SINGAPORE-- Takeda Pharmaceutical has identified a handful of Indian vaccinemakers as targets for M&A or other deal structures as it gets ready to take a plunge into a market that saw rival Daiichi Sankyo find nothing but trouble, according to sources that have spoken to executives at the Japanese company.
Step one for incoming Takeda CEO Christophe Weber: Reorganize. Step two? Scout deals, he said Wednesday.
Oncology biotech Mersana Therapeutics has expanded its relationship with Takeda, forging an agreement to develop targeted cancer drugs with as much as $300 million on the line.
In the coming year, you can expect to see a lot more work being done on Asian deals, particularly for China. Through the course of this past year there have been growing signs of this global evolution.
The new president at Takeda has raided Sanofi for its new head of global R&D. And they're putting their new top scientist in Cambridge, MA, which is becoming the world headquarters of drug research for much of the pharma industry.
Takeda, in the process of trimming down its R&D efforts, has inked a collaborative research deal with Australia's Monash University to discover and develop new treatments for gastrointestinal diseases.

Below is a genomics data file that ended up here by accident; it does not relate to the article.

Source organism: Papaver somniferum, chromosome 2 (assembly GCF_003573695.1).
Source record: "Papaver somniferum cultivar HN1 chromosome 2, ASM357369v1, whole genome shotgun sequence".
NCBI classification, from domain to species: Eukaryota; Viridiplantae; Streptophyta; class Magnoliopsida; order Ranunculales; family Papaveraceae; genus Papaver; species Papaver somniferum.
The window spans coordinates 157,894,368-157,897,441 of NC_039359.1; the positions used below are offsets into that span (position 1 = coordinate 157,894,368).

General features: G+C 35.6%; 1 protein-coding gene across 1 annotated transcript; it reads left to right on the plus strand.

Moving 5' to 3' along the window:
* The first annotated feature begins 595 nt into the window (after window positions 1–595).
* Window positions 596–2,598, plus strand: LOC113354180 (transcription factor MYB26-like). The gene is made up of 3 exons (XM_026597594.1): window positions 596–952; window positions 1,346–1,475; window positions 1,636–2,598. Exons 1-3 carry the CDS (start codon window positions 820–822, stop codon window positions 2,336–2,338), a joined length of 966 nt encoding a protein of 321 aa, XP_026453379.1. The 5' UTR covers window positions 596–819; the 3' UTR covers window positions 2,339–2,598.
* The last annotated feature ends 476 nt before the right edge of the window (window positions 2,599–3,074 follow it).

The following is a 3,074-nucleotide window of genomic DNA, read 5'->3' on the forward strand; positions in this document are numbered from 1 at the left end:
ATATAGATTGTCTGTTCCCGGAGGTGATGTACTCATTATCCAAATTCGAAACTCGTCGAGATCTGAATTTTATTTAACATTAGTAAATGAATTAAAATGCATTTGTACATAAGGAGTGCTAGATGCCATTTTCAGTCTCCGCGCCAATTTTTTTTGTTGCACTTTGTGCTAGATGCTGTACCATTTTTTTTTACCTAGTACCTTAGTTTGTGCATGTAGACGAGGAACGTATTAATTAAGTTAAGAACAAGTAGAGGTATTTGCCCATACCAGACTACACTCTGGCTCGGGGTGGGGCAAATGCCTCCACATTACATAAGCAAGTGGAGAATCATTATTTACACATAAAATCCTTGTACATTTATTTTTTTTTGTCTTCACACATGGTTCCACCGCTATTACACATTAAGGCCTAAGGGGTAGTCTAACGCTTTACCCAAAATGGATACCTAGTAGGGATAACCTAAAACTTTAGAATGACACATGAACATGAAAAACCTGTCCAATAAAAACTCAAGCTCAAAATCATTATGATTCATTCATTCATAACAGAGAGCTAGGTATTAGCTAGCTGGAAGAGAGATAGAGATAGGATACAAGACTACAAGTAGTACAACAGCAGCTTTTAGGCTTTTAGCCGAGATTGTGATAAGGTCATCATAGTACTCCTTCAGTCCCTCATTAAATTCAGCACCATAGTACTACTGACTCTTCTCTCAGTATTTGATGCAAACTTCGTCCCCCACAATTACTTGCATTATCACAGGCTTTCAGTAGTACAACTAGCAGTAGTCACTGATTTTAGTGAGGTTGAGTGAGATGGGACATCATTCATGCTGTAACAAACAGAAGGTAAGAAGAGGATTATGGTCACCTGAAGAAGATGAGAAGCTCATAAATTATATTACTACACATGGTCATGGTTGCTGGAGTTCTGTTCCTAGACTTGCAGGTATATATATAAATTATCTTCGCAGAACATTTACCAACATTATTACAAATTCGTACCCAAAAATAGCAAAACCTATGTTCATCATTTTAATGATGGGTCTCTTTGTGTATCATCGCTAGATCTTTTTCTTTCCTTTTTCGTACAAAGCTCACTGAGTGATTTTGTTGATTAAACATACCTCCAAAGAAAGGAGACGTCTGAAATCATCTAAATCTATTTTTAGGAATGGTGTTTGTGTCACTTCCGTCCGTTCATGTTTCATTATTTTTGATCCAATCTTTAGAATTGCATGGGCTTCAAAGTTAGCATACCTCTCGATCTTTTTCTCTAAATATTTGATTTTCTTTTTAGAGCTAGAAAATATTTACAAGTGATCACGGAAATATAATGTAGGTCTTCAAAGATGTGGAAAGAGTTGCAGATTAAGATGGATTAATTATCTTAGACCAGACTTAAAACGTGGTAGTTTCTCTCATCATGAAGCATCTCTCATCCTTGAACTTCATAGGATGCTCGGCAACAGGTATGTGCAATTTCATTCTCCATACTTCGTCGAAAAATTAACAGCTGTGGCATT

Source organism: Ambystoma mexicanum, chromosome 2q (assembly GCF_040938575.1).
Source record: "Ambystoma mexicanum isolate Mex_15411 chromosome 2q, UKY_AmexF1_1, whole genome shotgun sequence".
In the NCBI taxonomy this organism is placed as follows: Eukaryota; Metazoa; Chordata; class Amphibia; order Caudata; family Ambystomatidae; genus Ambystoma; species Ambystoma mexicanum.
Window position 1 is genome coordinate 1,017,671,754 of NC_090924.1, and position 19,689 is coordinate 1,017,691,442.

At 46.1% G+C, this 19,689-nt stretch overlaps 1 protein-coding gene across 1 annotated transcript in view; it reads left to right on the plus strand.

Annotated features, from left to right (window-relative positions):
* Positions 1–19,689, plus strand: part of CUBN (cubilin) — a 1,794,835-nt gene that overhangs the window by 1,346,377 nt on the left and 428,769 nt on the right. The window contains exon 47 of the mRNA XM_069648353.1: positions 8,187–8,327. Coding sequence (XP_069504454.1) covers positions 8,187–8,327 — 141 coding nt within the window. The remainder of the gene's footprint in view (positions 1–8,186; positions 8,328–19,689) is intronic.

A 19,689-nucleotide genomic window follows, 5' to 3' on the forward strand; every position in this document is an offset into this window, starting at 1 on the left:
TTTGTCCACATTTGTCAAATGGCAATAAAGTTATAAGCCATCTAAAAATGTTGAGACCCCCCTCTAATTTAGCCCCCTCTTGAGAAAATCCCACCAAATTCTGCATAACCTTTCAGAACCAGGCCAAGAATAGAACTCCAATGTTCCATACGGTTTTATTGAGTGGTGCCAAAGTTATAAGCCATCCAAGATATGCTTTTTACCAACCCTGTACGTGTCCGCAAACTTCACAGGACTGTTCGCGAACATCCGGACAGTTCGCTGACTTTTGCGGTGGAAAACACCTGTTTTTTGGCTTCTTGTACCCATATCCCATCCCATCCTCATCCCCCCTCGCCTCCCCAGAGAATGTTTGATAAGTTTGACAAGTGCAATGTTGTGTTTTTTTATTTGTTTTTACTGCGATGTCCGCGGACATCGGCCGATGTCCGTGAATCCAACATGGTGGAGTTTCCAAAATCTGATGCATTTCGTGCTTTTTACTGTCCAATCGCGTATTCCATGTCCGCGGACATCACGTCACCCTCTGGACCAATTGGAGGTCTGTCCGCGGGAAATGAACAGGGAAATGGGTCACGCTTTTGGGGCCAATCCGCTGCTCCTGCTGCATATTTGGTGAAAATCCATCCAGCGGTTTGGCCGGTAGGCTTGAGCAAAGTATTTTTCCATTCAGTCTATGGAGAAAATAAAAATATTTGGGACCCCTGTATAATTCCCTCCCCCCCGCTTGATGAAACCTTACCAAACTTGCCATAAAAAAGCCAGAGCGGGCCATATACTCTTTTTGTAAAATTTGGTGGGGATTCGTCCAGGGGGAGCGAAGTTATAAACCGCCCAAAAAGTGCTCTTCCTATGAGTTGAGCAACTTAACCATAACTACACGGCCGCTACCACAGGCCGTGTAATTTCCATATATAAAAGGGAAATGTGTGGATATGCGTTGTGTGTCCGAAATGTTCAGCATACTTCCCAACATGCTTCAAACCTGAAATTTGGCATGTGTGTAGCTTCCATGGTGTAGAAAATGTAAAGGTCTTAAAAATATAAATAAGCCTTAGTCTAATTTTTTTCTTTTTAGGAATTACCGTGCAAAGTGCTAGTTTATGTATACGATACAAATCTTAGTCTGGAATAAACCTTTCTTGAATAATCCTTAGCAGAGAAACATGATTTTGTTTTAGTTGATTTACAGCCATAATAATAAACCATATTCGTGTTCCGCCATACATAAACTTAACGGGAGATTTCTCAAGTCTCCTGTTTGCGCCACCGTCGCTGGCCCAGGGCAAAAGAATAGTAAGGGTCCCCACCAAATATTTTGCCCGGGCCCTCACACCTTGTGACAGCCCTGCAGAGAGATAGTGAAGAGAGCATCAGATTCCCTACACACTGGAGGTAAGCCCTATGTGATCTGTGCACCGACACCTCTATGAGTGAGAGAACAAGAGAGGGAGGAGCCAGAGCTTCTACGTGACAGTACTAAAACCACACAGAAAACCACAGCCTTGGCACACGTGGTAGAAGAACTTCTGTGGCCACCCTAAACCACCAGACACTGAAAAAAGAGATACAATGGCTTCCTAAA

So long, Millennium. Takeda, which shelled out $8.8 billion for the Massachusetts company back in 2008, is retiring what at one time was an iconic biotech brand.
In 2008, Takeda made waves in the biotech world when it agreed to pay $8.8 billion for Millennium Pharmaceuticals, a trailblazing outfit from Cambridge, MA. Now, years into integrating its acquisition, Takeda is dropping the Millennium moniker, spelling the end of the line for what was once an iconic brand in biotech.
The FDA has branded Takeda's top late-stage drug prospect--ixazomib (MLN9708), a multiple myeloma treatment designed to succeed the top-selling blockbuster Velcade--as a "breakthrough" therapy deserving VIP status with regulators.
When Takeda Pharmaceutical faced the patent-cliff blues, it brought in Christophe Weber as president and COO to engineer a revamp. And true to his mission, Weber unveiled a new org chart in September, along with a fresh set of top managers.